Wednesday, September 7, 2016

Moby-Dick, Chapter XVII The Ramadan -- Herman Melville (1819-1891)

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Chapter XVII
The Ramadan
 
AS Queequeg’s Ramadan, or Fasting and Humiliation, was to continue all day, I did not choose to disturb him till toward night-fall; for I cherish the greatest respect toward everybody’s religious obligations, never mind how comical, and could not find it in my heart to undervalue even a congregation of ants worshipping a toad-stool; or those other creatures in certain parts of our earth, who with a degree of footmanism quite unprecedented in other planets, bow down before the torso of a deceased landed proprietor merely on account of the inordinate possessions yet owned and rented in his name.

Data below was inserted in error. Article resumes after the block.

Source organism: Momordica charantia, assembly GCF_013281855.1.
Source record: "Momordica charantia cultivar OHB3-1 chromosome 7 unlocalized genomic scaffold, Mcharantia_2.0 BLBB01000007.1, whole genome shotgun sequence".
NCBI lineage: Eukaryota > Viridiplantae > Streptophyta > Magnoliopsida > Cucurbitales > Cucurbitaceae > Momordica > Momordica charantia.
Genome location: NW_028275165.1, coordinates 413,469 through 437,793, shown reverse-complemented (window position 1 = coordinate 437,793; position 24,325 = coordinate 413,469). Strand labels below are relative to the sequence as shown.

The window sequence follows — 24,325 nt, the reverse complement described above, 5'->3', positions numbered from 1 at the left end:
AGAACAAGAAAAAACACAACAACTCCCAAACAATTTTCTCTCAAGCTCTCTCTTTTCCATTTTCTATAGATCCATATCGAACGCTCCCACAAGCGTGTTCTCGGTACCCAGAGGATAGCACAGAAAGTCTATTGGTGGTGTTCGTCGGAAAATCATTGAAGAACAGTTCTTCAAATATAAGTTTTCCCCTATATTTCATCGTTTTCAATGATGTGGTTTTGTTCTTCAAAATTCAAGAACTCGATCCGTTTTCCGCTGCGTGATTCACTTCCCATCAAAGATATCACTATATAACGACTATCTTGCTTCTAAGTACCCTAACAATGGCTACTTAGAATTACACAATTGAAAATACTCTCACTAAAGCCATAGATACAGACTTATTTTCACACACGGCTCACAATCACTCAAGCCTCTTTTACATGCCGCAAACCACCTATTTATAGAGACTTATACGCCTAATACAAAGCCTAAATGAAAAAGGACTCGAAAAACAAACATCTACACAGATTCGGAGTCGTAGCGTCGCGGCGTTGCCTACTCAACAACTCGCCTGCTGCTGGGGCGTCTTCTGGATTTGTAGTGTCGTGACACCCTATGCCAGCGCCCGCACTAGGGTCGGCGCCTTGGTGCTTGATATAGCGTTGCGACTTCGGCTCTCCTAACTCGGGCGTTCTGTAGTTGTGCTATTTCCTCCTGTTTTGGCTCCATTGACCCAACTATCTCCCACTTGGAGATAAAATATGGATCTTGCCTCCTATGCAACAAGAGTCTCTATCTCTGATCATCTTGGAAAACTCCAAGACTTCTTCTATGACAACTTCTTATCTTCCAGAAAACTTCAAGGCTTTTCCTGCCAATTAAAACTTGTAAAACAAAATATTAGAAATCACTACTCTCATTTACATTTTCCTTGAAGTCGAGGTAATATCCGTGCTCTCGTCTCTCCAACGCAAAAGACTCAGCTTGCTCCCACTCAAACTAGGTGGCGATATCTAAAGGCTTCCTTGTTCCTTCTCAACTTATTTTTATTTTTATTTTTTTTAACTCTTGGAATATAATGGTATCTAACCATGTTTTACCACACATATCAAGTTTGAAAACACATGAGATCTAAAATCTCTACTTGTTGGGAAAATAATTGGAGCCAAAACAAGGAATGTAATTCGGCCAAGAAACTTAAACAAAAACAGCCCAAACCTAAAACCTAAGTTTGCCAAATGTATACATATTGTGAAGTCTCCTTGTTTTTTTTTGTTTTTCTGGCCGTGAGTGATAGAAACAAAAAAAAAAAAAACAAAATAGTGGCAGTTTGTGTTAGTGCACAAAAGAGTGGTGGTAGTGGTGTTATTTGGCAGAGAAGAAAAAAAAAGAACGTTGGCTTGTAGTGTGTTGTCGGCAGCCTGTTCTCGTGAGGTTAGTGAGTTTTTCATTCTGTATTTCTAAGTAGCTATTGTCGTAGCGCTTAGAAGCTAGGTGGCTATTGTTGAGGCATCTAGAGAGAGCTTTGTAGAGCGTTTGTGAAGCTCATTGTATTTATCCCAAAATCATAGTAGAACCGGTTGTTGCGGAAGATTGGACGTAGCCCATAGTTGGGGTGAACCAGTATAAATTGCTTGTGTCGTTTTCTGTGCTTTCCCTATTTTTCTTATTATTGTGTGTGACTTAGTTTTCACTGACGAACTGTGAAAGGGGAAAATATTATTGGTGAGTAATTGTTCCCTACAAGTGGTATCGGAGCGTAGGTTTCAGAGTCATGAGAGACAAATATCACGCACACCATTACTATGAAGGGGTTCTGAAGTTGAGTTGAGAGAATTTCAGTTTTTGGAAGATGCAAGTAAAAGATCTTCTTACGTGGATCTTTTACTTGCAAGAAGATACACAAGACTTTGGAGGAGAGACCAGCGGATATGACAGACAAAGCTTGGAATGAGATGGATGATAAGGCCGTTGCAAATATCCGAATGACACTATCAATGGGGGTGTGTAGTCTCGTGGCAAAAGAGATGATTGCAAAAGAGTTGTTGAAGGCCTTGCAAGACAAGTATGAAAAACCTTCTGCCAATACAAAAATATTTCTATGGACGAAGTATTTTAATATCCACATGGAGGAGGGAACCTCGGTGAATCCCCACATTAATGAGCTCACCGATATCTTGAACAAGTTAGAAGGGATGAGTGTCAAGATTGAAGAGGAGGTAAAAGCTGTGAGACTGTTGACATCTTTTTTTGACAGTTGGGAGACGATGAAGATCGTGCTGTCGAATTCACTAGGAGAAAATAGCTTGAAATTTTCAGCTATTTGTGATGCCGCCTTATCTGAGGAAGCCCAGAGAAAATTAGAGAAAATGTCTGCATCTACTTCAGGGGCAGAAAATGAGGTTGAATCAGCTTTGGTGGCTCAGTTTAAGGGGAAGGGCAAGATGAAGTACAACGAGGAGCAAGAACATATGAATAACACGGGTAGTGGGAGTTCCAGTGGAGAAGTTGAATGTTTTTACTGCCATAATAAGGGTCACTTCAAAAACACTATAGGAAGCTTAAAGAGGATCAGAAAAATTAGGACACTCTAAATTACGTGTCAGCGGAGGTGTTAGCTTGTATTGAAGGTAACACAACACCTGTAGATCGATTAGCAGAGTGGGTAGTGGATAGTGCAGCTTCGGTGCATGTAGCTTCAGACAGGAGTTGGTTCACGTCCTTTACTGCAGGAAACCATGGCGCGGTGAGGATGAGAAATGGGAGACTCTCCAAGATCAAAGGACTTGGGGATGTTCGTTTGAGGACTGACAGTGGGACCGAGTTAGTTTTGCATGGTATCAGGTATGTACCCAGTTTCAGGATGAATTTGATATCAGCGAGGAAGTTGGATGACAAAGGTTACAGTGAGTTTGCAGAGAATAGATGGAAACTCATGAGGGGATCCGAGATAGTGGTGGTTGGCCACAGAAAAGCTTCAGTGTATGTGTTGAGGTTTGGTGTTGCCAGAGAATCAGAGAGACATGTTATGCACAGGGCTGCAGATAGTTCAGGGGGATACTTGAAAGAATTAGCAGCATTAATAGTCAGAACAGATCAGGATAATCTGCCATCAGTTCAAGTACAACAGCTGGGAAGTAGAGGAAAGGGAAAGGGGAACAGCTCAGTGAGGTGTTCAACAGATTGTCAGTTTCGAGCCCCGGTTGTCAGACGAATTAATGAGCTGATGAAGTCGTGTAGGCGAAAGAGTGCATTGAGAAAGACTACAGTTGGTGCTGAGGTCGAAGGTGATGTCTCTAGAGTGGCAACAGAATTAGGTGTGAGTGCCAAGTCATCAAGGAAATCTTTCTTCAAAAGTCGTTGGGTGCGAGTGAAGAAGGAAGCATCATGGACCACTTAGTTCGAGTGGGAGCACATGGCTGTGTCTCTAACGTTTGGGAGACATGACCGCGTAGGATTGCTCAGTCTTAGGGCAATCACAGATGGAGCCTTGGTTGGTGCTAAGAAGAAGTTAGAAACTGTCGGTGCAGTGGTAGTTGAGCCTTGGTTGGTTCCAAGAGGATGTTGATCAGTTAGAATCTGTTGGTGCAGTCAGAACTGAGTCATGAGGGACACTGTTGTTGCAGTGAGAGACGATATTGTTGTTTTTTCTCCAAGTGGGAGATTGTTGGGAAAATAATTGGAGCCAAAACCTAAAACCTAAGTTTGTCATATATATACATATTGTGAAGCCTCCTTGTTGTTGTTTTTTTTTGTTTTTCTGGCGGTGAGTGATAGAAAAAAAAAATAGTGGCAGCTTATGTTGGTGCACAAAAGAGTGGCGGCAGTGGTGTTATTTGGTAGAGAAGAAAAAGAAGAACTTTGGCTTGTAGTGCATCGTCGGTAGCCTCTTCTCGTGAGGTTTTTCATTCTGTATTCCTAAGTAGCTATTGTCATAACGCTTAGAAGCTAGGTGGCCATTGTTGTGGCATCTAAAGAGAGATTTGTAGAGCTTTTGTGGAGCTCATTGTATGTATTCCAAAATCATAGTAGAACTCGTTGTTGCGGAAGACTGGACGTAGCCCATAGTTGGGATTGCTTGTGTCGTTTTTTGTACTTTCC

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  I say, we good Presbyterian Christians should be charitable in these things, and not fancy ourselves so vastly superior to other mortals, pagans and what not, because of their half-crazy conceits on these subjects. There was Queequeg, now, certainly entertaining the most absurd notions about Yojo and his Ramadan;—but what of that? Queequeg thought he knew what he was about, I suppose; he seemed to be content; and there let him rest. All our arguing with him would not avail; let him be, I say: and Heaven have mercy on us all—Presbyterians and Pagans alike—for we are all somehow dreadfully cracked about the head, and sadly need mending."







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